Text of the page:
THE 2018 Fifa World Cup seems like a distant memory, and sometimes I need a double take as to who lifted the trophy. (Ah, yes, France, of course.) But if you think that the 2022 World Cup in Qatar is even more distant, don’t fret: 2019 actually marks the start of World Cup qualifying matches. And that means the Azkals will have another shot—a long one—at making a dream World Cup appearance.
I say it’s a long shot for a number of reasons. As much as we want to see our team stand shoulder to shoulder with the world’s best national football teams, the level of competition remains exceedingly high. Believe in the impossible all we want but the Azkals have yet to reach a level that can consistently compete in the upper echelons of football.
Proof of this is the team’s most recent performances. Although I wouldn’t call it dismal, much work needs to be done with the team, something that even a high-caliber coach like Sven-Goran Eriksson can’t fix after just a few games.
The Azkals’ last six matches under Eriksson were all losses. After starting on a bright note with two wins and two draws in the group stage of the AFF Suzuki Cup in November, the Azkals closed the year with three straight losses all against Vietnam: two Suzuki Cup semifinals matches and one friendly in preparation for the Asian Cup.
Three more straight losses against much stronger teams in the AFC Asian Cup last January capped Eriksson’s stint with the Azkals: 1-0 to South Korea, 3-0 to China and 3-1 to Kyrgyzstan.
The Suzuki Cup and Asian Cup results were a reality check for everyone. In contrast, our Southeast Asian neighbors fared much better: Thailand advanced to the Round of 16 but losing to Philippines tormentor China, while Vietnam made it as far as the quarterfinals, losing only by one-goal to eventual runners-up Japan.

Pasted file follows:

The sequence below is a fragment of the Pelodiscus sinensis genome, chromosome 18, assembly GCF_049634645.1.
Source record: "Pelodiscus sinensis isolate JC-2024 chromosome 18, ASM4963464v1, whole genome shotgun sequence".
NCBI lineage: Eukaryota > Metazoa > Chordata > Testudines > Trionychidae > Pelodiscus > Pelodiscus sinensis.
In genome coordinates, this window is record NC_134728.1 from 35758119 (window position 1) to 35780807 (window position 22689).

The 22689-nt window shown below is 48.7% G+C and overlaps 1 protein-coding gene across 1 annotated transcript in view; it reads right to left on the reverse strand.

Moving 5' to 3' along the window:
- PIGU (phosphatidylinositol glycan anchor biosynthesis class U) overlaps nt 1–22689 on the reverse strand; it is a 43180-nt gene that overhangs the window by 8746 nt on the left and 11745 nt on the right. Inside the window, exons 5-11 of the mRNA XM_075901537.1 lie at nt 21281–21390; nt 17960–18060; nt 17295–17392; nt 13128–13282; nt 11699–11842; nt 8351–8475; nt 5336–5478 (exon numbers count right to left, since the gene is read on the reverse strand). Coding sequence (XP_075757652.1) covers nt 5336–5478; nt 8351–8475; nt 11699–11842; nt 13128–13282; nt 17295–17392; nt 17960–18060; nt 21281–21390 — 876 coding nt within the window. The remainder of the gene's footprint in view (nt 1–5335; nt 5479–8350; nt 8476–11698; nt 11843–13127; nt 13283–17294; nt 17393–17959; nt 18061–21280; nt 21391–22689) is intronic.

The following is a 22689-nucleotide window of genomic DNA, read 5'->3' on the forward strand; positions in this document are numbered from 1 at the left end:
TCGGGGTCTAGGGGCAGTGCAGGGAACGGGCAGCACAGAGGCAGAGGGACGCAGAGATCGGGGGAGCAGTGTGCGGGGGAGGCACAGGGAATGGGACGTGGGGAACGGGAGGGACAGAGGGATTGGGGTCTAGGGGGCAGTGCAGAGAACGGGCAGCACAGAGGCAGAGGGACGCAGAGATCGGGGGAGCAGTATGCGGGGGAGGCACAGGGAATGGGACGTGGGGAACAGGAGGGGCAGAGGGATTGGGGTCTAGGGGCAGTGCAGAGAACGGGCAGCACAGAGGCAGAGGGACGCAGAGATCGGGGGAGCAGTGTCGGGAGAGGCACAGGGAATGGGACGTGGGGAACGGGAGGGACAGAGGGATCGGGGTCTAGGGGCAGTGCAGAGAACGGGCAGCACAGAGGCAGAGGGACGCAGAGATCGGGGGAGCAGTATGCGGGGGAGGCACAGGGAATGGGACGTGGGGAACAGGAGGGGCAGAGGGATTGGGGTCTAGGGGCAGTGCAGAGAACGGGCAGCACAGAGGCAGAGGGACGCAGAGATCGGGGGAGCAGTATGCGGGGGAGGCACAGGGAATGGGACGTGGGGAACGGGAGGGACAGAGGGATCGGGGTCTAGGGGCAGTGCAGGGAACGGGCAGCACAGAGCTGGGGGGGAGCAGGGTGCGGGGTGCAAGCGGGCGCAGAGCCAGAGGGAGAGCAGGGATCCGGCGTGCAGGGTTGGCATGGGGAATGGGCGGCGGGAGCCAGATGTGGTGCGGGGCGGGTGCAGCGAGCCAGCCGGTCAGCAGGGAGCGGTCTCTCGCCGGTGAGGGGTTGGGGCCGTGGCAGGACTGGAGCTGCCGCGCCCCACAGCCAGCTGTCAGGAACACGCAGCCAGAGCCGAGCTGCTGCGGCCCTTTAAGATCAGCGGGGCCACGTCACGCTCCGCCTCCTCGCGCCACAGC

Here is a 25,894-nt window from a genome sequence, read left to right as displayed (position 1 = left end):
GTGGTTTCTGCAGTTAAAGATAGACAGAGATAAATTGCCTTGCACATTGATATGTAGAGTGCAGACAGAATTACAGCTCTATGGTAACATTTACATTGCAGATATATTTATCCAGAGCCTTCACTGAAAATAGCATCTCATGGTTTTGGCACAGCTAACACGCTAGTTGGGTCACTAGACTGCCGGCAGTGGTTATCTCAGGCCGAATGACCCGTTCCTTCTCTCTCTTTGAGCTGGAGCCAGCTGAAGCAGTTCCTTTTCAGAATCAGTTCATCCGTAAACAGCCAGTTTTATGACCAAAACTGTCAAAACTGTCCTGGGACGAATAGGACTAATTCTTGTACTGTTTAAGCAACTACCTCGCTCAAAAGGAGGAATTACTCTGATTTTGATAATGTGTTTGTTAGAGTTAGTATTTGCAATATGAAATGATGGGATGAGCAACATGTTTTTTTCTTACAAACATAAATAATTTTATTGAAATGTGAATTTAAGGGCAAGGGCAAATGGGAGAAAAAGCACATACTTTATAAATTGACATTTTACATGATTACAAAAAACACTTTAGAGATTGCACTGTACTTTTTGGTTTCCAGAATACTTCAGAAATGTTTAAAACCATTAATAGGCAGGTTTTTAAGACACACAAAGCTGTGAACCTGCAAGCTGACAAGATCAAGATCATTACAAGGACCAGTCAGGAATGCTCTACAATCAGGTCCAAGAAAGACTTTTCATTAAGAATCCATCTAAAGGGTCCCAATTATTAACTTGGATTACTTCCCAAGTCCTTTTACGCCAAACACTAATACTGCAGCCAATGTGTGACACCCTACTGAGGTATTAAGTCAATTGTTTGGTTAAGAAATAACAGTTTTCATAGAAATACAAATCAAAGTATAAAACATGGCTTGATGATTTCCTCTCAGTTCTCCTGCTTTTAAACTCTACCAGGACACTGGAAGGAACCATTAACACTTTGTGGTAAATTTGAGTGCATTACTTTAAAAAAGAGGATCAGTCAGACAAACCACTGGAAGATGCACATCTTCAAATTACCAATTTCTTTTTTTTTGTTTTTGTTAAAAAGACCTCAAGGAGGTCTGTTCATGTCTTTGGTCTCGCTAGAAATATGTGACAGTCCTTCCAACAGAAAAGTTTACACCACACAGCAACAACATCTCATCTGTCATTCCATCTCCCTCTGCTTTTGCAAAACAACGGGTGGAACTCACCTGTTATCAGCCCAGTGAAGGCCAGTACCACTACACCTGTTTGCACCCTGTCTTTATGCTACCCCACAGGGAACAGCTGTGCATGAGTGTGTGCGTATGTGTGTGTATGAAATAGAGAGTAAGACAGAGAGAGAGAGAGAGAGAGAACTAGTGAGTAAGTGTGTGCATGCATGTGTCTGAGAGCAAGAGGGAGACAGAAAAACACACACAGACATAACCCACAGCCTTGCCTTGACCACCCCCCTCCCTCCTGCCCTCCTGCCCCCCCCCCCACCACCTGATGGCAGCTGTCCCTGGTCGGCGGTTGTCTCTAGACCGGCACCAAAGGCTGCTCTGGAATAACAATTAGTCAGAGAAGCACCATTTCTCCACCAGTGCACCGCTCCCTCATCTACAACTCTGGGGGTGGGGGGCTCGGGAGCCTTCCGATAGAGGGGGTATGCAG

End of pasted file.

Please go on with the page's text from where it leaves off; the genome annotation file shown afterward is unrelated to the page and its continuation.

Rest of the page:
And yet despite the results, there are positives to be gleaned from these setbacks. While their inability to score and lapses in concentration in defense did them in, the Azkals had their moments against Asian behemoths South Korea and China. The bloodbath didn’t happen as some pundits prophesied.
The team’s faults and weaknesses aren’t irreparable, ones that can be addressed one match at a time. We hope that Eriksson does keep in touch as consultant for the team as reported, although the last time we heard, he’s interested in taking the helm of the Indian squad.
With Eriksson to consult or not, the Azkals need to regroup in preparation for the World Cup 2022 qualifiers that start this June among 46 AFC-affiliated nations. Actually, the Azkals’ road to Qatar already began with a weeklong camp in Thailand last week. For sure, friendlies would be slated soon.
One question worth asking though is which teams the Philippines should face in friendlies. Fans would love to see the Azkals go up against stronger, top-tier teams, and making such friendlies possible would keep interest in the team high in the buildup leading to the World Cup qualifying matches.
Having given China and South Korea problems in the Asian Cup last January, the Azkals can give the same teams – throw Japan into the mix – friendlies they wouldn’t forget.